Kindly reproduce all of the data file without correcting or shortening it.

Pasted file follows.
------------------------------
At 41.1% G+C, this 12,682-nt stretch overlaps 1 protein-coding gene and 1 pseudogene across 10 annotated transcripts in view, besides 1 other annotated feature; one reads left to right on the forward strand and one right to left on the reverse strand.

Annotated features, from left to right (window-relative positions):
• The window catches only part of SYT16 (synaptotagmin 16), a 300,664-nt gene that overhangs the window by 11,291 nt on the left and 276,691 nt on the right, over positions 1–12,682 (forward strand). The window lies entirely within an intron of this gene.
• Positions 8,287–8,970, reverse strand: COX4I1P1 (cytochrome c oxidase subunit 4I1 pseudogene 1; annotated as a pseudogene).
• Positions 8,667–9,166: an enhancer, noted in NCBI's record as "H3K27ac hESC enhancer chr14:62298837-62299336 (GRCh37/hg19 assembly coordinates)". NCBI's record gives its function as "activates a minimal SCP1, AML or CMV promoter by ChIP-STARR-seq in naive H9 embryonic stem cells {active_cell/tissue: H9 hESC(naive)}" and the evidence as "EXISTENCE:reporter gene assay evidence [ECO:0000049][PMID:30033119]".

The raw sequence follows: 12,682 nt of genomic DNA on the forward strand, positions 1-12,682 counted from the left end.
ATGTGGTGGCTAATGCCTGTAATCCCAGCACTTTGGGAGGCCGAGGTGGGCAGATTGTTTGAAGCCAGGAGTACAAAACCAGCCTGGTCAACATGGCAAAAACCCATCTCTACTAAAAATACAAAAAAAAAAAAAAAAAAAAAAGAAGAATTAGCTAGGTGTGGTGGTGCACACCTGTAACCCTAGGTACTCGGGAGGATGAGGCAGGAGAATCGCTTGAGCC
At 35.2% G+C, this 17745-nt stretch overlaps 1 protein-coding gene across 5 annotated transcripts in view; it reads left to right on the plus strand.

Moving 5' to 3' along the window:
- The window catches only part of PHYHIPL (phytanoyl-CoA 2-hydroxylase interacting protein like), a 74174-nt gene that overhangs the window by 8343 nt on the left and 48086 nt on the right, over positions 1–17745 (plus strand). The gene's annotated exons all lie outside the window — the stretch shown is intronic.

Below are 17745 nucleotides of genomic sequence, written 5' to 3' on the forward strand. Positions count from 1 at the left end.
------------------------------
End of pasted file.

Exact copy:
At 41.1% G+C, this 12,682-nt stretch overlaps 1 protein-coding gene and 1 pseudogene across 10 annotated transcripts in view, besides 1 other annotated feature; one reads left to right on the forward strand and one right to left on the reverse strand.

Annotated features, from left to right (window-relative positions):
• The window catches only part of SYT16 (synaptotagmin 16), a 300,664-nt gene that overhangs the window by 11,291 nt on the left and 276,691 nt on the right, over positions 1–12,682 (forward strand). The window lies entirely within an intron of this gene.
• Positions 8,287–8,970, reverse strand: COX4I1P1 (cytochrome c oxidase subunit 4I1 pseudogene 1; annotated as a pseudogene).
• Positions 8,667–9,166: an enhancer, noted in NCBI's record as "H3K27ac hESC enhancer chr14:62298837-62299336 (GRCh37/hg19 assembly coordinates)". NCBI's record gives its function as "activates a minimal SCP1, AML or CMV promoter by ChIP-STARR-seq in naive H9 embryonic stem cells {active_cell/tissue: H9 hESC(naive)}" and the evidence as "EXISTENCE:reporter gene assay evidence [ECO:0000049][PMID:30033119]".

The raw sequence follows: 12,682 nt of genomic DNA on the forward strand, positions 1-12,682 counted from the left end.
ATGTGGTGGCTAATGCCTGTAATCCCAGCACTTTGGGAGGCCGAGGTGGGCAGATTGTTTGAAGCCAGGAGTACAAAACCAGCCTGGTCAACATGGCAAAAACCCATCTCTACTAAAAATACAAAAAAAAAAAAAAAAAAAAAAGAAGAATTAGCTAGGTGTGGTGGTGCACACCTGTAACCCTAGGTACTCGGGAGGATGAGGCAGGAGAATCGCTTGAGCC
At 35.2% G+C, this 17745-nt stretch overlaps 1 protein-coding gene across 5 annotated transcripts in view; it reads left to right on the plus strand.

Moving 5' to 3' along the window:
- The window catches only part of PHYHIPL (phytanoyl-CoA 2-hydroxylase interacting protein like), a 74174-nt gene that overhangs the window by 8343 nt on the left and 48086 nt on the right, over positions 1–17745 (plus strand). The gene's annotated exons all lie outside the window — the stretch shown is intronic.

Below are 17745 nucleotides of genomic sequence, written 5' to 3' on the forward strand. Positions count from 1 at the left end.